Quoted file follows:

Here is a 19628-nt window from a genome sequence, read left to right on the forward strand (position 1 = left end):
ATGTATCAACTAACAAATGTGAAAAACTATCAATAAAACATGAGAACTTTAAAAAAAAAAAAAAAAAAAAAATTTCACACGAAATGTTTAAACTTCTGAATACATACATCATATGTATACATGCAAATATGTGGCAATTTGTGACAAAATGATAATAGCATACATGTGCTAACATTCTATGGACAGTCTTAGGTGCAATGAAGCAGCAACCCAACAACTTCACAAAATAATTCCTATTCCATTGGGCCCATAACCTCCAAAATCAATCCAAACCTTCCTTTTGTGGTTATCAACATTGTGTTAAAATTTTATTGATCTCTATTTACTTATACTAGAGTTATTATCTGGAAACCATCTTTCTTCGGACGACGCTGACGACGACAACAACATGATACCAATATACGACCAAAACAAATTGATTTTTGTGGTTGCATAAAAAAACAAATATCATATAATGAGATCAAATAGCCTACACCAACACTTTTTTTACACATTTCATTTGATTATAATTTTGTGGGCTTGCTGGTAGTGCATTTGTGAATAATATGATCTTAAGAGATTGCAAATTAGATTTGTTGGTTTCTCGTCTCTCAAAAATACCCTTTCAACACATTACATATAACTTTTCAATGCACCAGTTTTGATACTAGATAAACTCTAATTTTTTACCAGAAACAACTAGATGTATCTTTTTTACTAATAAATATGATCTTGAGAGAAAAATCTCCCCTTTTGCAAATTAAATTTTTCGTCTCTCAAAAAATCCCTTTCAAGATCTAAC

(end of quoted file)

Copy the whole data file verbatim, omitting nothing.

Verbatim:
Here is a 19628-nt window from a genome sequence, read left to right on the forward strand (position 1 = left end):
ATGTATCAACTAACAAATGTGAAAAACTATCAATAAAACATGAGAACTTTAAAAAAAAAAAAAAAAAAAAAATTTCACACGAAATGTTTAAACTTCTGAATACATACATCATATGTATACATGCAAATATGTGGCAATTTGTGACAAAATGATAATAGCATACATGTGCTAACATTCTATGGACAGTCTTAGGTGCAATGAAGCAGCAACCCAACAACTTCACAAAATAATTCCTATTCCATTGGGCCCATAACCTCCAAAATCAATCCAAACCTTCCTTTTGTGGTTATCAACATTGTGTTAAAATTTTATTGATCTCTATTTACTTATACTAGAGTTATTATCTGGAAACCATCTTTCTTCGGACGACGCTGACGACGACAACAACATGATACCAATATACGACCAAAACAAATTGATTTTTGTGGTTGCATAAAAAAACAAATATCATATAATGAGATCAAATAGCCTACACCAACACTTTTTTTACACATTTCATTTGATTATAATTTTGTGGGCTTGCTGGTAGTGCATTTGTGAATAATATGATCTTAAGAGATTGCAAATTAGATTTGTTGGTTTCTCGTCTCTCAAAAATACCCTTTCAACACATTACATATAACTTTTCAATGCACCAGTTTTGATACTAGATAAACTCTAATTTTTTACCAGAAACAACTAGATGTATCTTTTTTACTAATAAATATGATCTTGAGAGAAAAATCTCCCCTTTTGCAAATTAAATTTTTCGTCTCTCAAAAAATCCCTTTCAAGATCTAAC